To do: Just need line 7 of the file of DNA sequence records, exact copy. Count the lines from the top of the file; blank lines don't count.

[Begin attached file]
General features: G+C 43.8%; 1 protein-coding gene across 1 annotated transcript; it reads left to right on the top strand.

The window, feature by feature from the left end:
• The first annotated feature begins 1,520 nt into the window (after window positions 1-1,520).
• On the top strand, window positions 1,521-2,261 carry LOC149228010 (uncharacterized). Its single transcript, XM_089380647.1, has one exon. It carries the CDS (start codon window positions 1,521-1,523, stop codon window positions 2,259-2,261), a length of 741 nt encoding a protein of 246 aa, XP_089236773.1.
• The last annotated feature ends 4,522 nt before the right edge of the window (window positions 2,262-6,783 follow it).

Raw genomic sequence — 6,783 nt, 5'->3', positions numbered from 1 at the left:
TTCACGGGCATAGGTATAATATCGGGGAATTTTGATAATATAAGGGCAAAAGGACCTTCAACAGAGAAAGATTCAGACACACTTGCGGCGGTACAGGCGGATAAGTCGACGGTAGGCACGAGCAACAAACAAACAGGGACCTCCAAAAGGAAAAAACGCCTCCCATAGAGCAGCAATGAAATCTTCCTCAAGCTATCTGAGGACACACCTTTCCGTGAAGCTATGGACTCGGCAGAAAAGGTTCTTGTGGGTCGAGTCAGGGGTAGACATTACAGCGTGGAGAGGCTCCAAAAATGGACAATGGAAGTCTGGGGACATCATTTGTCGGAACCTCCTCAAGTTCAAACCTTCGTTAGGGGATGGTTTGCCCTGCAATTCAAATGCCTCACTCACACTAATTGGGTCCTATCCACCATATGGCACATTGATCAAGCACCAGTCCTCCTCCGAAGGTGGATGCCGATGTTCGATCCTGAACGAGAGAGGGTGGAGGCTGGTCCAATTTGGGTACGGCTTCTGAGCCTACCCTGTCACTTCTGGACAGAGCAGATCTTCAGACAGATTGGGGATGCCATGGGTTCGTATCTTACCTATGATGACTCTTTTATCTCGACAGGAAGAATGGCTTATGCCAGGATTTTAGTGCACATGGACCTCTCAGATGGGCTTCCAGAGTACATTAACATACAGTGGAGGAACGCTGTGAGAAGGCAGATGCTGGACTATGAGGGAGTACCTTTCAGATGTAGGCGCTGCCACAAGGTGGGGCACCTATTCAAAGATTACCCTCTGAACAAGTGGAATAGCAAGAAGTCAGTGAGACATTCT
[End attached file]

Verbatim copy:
TTCACGGGCATAGGTATAATATCGGGGAATTTTGATAATATAAGGGCAAAAGGACCTTCAACAGAGAAAGATTCAGACACACTTGCGGCGGTACAGGCGGATAAGTCGACGGTAGGCACGAGCAACAAACAAACAGGGACCTCCAAAAGGAAAAAACGCCTCCCATAGAGCAGCAATGAAATCTTCCTCAAGCTATCTGAGGACACACCTTTCCGTGAAGCTATGGACTCGGCAGAAAAGGTTCTTGTGGGTCGAGTCAGGGGTAGACATTACAGCGTGGAGAGGCTCCAAAAATGGACAATGGAAGTCTGGGGACATCATTTGTCGGAACCTCCTCAAGTTCAAACCTTCGTTAGGGGATGGTTTGCCCTGCAATTCAAATGCCTCACTCACACTAATTGGGTCCTATCCACCATATGGCACATTGATCAAGCACCAGTCCTCCTCCGAAGGTGGATGCCGATGTTCGATCCTGAACGAGAGAGGGTGGAGGCTGGTCCAATTTGGGTACGGCTTCTGAGCCTACCCTGTCACTTCTGGACAGAGCAGATCTTCAGACAGATTGGGGATGCCATGGGTTCGTATCTTACCTATGATGACTCTTTTATCTCGACAGGAAGAATGGCTTATGCCAGGATTTTAGTGCACATGGACCTCTCAGATGGGCTTCCAGAGTACATTAACATACAGTGGAGGAACGCTGTGAGAAGGCAGATGCTGGACTATGAGGGAGTACCTTTCAGATGTAGGCGCTGCCACAAGGTGGGGCACCTATTCAAAGATTACCCTCTGAACAAGTGGAATAGCAAGAAGTCAGTGAGACATTCT